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June 2, 2008

Assembling the Spam Puzzle

Fighting spam has proved to be a nearly impossible task.

The best and brightest minds of the legal and technical worlds have failed to come up with solutions to stem the flow of junk email, splogs or spam comments.

Every new law or technological advancement has just been an escalation in a never-ending arms race between the many who hate spam and the few that send it out.

To be certain, spam plays a much smaller part in our lives today than it did a few years ago. We rarely see spam in our inboxes, spam comments are largely filtered out and only search spam seems to work with any reliability, especially with blogs.

However, the junk content keeps flowing at an ever-increasing rate. More and more junk email gets sent out every year, comment spam is on the rise too.

We have managed to treat the symptoms, but not the illness. This is because we have been dealing with how spam mails us, one issue at a time rather than looking at the bigger picture.

It is time to take a look at the spam puzzle and how it all fits together.

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May 12, 2008

When Fans and Artists Collide

Earlier this week, a fan of the British TV series Dr. Who was forced to take a portion of his site offline after receiving a cease and desist letter from the BBC. However, Mazzmatazz, the fan is question, was not posting clips onto YouTube or making pirated copies of DVDs, but rather, posting knitting patters to let other fans make their own Dr. Who characters.

In a similar, but much more famous case, J.K. Rowling has sued one of her fans, the author of the Harry Potter Lexicon site, in order to prevent a book from being published using information from her series.

These are just two examples of creators butting heads with their own fans over matters of copyright. Ever since the Internet made the fan site possible, it seems that copyright holders have struggled to find where to draw the line with their own fans and fans, for their part, have had difficulty finding just where that line is.

But how can such bloggers fan site creators avoid drawing the ire of those that they admire? What can copyright holders due to avoid needless clashing with their own fans? Sadly, copyright law is of little help in this area and the real key lies in making an honest attempt to resolve a very complicated matter. read more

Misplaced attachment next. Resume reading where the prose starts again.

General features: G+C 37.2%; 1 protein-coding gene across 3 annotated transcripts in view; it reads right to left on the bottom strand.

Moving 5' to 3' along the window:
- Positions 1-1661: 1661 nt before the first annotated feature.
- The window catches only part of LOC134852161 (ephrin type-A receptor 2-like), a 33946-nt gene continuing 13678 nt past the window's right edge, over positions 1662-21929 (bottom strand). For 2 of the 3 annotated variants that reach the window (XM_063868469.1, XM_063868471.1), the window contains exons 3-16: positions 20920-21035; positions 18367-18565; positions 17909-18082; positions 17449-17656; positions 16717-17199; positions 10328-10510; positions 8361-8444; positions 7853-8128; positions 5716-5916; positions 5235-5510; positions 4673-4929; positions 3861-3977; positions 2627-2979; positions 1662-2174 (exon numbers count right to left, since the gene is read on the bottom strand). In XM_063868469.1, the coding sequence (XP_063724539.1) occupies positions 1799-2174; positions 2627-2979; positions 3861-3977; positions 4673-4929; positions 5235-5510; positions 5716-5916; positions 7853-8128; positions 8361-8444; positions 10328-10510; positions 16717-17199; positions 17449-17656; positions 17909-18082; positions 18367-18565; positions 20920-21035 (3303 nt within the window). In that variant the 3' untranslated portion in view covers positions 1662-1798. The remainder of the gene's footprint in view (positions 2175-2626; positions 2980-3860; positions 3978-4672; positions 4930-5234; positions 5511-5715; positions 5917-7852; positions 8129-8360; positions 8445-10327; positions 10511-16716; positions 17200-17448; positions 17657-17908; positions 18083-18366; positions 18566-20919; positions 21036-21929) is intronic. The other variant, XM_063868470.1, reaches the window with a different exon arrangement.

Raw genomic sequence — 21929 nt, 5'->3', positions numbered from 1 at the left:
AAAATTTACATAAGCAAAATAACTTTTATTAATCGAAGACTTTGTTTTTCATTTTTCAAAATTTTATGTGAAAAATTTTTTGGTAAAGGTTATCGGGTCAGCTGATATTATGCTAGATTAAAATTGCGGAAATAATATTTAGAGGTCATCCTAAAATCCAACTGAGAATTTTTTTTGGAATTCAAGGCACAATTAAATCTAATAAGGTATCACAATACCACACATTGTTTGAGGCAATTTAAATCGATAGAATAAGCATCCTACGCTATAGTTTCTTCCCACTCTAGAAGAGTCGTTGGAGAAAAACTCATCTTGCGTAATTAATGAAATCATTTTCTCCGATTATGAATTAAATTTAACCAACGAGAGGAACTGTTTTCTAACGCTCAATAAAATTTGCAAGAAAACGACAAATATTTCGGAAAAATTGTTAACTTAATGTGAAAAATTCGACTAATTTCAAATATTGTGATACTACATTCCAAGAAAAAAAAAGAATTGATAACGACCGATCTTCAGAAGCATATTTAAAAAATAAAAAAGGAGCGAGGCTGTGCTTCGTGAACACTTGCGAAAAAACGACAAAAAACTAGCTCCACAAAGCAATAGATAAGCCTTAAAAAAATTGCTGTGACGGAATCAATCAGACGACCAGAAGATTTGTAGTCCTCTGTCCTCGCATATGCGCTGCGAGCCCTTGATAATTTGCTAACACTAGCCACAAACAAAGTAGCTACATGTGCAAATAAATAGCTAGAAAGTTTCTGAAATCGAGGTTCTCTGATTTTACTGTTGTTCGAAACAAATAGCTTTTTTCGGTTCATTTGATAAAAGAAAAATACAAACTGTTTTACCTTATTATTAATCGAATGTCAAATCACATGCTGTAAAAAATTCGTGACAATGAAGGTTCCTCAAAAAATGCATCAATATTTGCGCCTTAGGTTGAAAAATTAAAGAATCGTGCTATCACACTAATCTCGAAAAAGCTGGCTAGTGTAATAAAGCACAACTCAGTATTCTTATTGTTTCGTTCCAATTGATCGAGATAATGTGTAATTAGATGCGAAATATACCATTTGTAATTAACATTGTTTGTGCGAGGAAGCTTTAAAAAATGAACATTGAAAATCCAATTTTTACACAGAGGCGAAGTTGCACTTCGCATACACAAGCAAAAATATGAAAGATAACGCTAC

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April 21, 2008

Blogging Lessons For and From Journalism

As the proud holder of a journalism degree, I am always looking for ways to connect what I’ve learned both in school and in previous jobs to my blogging.

The fact is that blogging and traditional news reporting are actually closer to one another than many would like to admit. They both involve many of the same elements including, finding stories, researching them, writing the article, crafting the headline and finding supporting media.

So what do professional journalists have to teach bloggers, especially new/amateur ones and what can bloggers teach the print world about online media?

As it turns out, there is a great deal for both sides to learn, if they are willing to listen.

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March 31, 2008

What Gives You The Right To Tell Me?

What gives you the right to tell me how to do something? Why should I trust what you have to say about blogging? About politics? About money? About making money with my blog? About fixing cars? About anything? What gives you the right?

As I prepare for the “Biz School of Blogging” program in May at SOBCon, the terms authority blog and authority blogger keeps popping up in the program discussions. Chris Garrett has even helped create the Authority Blogger blog.

The term, authority blogger, was coined a little over a year ago labeling a blogger and their blog as the “authority” on their blog subject, thus making the blogger an expert in their field. Blog branding is the marketing effort to turn your blog into an authority blog through visual and content connections, establishing proof over time of expertise.

Yet, every day I run across bloggers claiming expertise and spewing nonsense – and no one challenges them.

Should they? Should we?
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March 25, 2008

Blogging is About Writing – and Not

Blogging is about writing. That is a fact. You can video blog, podcast, and do all kinds of fun things with your blog, but it is the writing that makes or breaks a blog. What you say in the blog posts, descriptions of visual and audio elements, and what words you offer search engines for their indexing to help people find your blog.

However, blogging is not just about the writing, albeit it is a large part. Blogging today is about so much more. Are you ready? Do you know all the things you have to know about blogging before you start blogging? Or after?

Whether you are a new blogger or long time blogger, these are the things you are going to have to learn about in order to blog in today’s world.
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March 4, 2008

Breaking Trust: How Not To Link to a Plagiarist

David Peralty’s article on Amazing Women BloggersI haven’t been through my incoming link statistics in a while, so I was delighted to find an article highlighting “15 Amazing Women in Blogging.”

I learned a big lesson with that one incoming link. One you need to learn, too.